The notion that life on Earth has extra-terrestrial origins has provided fertile ground for scientists and science fiction writers alike. With one key difference.

It’s the greatest story ever told. But any decent publisher would most likely reject even the latest draft of the complete chronological Book of Life. The problem isn’t the slow-paced character development, the convoluted plot or even the seemingly random way some of the leads get killed off. (I mean, a meteor wiping out the dinosaurs – who saw that coming?)

No, the script’s Achilles’ heel is its opening pages. The first chapter should set the scene with a description of how life on Earth got going, yet none of the available narratives are particularly convincing. For all the theories on offer, there’s still no scientific consensus on how living things arose from non-living chemicals.

New evidence presented at a recent geochemistry conference in Florence has breathed new life into the old, and previously rejected notion that life may have only begun here after first starting on Mars. The formation of RNA, a vital precursor to life as we know it on Earth, at least, requires the presence of certain forms of the elements boron and molybdenum. Professor Steven Benner from the Westheimer Institute for Science and Technology, in Gainesville, Florida, argued life was likely to have started out as Martian because the required forms of these particular chemicals are unlikely to have been present on early Earth but probably were on the young Mars.

It’s an interesting theory, but shifting the origin of life to another world means having to explain how primitive life managed interplanetary travel. Given that over 100 meteorites found on Earth have been identified as Martian, it is within the bounds of possibility that some key molecules or even very simple organisms could have hitched a ride.

However even if Mars did offer more favourable conditions a few billion years back, achieving abiogenesis – something living somehow assembling itself from just the right set of chemical building blocks – still seems like the longest of longshots. Perhaps it seems so unlikely simply because it is. From microbe to mankind maybe we are all phenomenally lucky to be alive.

Or perhaps despite the many theories as to where life began – including in the primordial soup of Earth’s early atmosphere, in volcanoes, in deep sea hydrothermal vents, in shoreline foam, on radioactive beaches, and in some way-or-other elsewhere in space – we are still missing some pieces in the puzzle.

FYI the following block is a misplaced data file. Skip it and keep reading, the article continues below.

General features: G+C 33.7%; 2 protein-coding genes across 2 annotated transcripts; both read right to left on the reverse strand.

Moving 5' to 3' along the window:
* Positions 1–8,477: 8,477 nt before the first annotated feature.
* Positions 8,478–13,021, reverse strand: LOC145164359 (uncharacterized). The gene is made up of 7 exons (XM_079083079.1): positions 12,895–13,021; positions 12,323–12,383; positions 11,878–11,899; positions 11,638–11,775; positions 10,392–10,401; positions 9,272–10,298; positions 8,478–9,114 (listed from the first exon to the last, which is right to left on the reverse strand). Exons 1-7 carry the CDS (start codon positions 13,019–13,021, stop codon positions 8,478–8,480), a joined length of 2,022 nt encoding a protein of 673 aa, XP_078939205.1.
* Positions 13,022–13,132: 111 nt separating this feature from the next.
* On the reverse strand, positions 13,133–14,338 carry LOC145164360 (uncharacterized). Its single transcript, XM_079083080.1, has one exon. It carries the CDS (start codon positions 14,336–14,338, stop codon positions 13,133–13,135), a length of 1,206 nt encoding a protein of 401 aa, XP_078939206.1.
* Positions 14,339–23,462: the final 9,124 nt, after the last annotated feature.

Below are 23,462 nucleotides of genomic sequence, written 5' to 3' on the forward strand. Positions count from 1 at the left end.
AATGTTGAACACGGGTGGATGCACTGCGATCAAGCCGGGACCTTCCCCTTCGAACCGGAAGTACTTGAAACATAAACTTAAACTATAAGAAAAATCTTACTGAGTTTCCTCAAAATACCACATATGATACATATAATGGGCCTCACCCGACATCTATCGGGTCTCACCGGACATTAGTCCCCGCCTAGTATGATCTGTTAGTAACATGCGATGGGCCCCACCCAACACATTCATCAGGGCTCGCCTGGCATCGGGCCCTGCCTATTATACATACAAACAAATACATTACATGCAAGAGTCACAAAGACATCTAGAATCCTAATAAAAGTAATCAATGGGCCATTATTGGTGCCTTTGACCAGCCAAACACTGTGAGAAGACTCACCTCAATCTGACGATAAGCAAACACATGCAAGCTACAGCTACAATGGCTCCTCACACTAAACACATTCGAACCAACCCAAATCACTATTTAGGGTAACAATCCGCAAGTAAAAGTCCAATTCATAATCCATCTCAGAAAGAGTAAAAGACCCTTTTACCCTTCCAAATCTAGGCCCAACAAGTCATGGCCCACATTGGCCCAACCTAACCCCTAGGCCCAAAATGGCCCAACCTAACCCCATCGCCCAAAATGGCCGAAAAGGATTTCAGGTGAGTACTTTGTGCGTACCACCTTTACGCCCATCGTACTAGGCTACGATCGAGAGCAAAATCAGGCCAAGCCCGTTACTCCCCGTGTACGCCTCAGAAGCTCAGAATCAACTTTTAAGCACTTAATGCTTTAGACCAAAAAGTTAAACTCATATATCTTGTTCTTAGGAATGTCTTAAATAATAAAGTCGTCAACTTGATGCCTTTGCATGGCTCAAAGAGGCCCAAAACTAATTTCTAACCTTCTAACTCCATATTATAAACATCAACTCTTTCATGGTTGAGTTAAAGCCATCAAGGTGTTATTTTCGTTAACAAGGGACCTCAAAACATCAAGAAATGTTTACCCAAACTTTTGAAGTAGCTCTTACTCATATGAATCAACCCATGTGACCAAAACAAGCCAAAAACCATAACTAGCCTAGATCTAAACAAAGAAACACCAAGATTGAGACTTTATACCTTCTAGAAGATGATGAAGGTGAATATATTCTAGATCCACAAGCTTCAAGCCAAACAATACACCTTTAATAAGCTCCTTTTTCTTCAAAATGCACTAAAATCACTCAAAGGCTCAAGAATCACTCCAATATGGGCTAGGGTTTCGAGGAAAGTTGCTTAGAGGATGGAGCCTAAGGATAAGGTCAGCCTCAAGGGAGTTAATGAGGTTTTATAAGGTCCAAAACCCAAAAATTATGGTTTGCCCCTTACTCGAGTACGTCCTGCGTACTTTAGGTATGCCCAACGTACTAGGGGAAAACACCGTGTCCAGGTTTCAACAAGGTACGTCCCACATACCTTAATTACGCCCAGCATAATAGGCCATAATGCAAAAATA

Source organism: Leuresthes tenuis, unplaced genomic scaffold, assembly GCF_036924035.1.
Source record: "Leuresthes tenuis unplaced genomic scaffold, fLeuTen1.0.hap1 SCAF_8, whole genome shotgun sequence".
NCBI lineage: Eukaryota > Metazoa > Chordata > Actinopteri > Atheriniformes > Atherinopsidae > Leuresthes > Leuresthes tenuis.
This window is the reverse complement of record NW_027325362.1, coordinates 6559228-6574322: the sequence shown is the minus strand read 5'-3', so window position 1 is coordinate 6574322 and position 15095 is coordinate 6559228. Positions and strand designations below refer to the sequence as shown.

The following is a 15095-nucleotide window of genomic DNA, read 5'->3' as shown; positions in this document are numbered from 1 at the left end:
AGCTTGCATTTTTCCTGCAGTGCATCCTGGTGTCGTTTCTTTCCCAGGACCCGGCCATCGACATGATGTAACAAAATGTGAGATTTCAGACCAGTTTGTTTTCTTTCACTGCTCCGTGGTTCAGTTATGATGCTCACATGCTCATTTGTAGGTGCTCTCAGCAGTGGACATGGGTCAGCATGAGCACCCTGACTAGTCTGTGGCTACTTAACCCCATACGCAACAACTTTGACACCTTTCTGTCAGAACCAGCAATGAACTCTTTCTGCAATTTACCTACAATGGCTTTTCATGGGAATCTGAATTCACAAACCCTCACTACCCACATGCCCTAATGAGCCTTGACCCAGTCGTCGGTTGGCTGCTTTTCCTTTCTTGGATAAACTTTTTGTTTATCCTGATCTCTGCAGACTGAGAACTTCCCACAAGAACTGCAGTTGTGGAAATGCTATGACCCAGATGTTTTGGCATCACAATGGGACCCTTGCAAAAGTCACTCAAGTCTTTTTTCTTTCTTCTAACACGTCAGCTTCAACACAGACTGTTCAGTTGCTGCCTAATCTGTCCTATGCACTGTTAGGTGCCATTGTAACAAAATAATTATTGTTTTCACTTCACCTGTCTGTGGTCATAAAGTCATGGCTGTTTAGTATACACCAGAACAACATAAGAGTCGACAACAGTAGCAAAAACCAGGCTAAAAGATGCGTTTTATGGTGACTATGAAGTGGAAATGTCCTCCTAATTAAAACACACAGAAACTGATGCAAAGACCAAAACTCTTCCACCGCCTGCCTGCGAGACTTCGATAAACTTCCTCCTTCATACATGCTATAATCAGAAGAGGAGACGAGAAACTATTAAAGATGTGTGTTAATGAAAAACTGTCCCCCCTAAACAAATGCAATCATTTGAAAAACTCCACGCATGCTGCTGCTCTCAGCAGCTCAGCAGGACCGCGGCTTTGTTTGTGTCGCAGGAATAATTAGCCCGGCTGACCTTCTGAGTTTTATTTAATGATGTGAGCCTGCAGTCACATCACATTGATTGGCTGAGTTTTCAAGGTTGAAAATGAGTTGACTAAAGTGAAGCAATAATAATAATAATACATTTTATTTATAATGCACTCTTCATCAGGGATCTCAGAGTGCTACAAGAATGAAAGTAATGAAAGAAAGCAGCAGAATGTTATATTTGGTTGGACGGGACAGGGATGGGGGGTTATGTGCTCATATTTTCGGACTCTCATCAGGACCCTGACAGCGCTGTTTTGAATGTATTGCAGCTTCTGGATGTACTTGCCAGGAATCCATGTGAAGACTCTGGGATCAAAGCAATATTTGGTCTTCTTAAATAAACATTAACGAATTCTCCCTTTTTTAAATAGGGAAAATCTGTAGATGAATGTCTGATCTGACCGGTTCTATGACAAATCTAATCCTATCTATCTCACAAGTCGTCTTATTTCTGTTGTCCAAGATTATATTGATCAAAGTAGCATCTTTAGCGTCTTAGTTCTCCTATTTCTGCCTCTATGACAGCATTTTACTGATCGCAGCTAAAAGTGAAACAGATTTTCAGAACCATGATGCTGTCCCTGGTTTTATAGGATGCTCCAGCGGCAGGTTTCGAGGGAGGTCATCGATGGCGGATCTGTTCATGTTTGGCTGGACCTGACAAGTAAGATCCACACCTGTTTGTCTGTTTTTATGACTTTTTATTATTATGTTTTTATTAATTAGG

Either way, the notion of life on Earth having extra-terrestrial origins has provided fertile ground for science fiction writers. With one key difference. Where scientific explanations are inevitably complex, fictional accounts tend to trade detail for sweeping grandeur, focusing less on the specifics in favour of carving out a distinct origin for humankind.  

Kick-start life

In some cases – most famously 2001: A Space Odyssey – something unfathomably alien chooses, for unfathomably alien reasons, to give our ape-like ancestors an intellectual leg up so we can become the planet-dominating, planet-threatening species we are today. Star Trek is also fond of this tack. From original series episodes like Return to Tomorrow to the Next Generation’s The Chase, they’ve had various permutations of extra-terrestrials seeding the galaxy with humanoid species. I’d like to think this was a deep comment on cosmological connectedness, but I suspect it was more to help justify why in a pre-CGI era of television everywhere the Enterprise’s crew boldly went they ran into life-forms who, barring the odd stuck on rubbery bit and some face paint, looked uncannily similar.

Last year’s disappointing film Prometheus also falls into this category. The opening scene appears to show an alien sacrificing himself so his DNA can kick-start life on Earth. Both versions of Battlestar Galactica took this even further with the original 1978 series’ credits beginning with the voice of Patrick MacNee (yes, Steed in The Avengers) declaring: “There are those who believe that life here...began out there. Far across the universe with tribes of humans”, and the recent remake (SPOILER ALERT) climaxing with the revelation that all of us today are partly descended from both the human crew of the Battlestar convoy and some of their cybernetic Cylon enemies.

There are plenty more examples. The recurring theme is that humanity is not merely the product of abiogenesis plus three-and-a-half billion years of evolution, and that at some stage we’ve had extra help from extra-terrestrials to make us special and by implication superior to other living things on the planet. That seems, to little old me at least, to be the product of self-aggrandising, anthropocentric arrogance. Can we not accept that we are one species among many?

There is at least one TV series, later remade as a film, which bucks the trend by seeing the alien influence on human development as making us worse rather than special or better. In Quatermass & The Pit, first transmitted by the BBC in the late 1950s and still among the greatest science fiction series ever, has our destructive tendencies having been implanted millions of years ago by violent aliens from a nearby world to make us more like them. The serial ends with a speech from lead character Professor Bernard Quatermass. His final words are: “Every war crisis, witch-hunt, race riot and purge is a reminder and warning. We are the Martians. If we cannot control the inheritance within us, this will be their second dead planet.”

Given the latest evidence, perhaps he was on to something.

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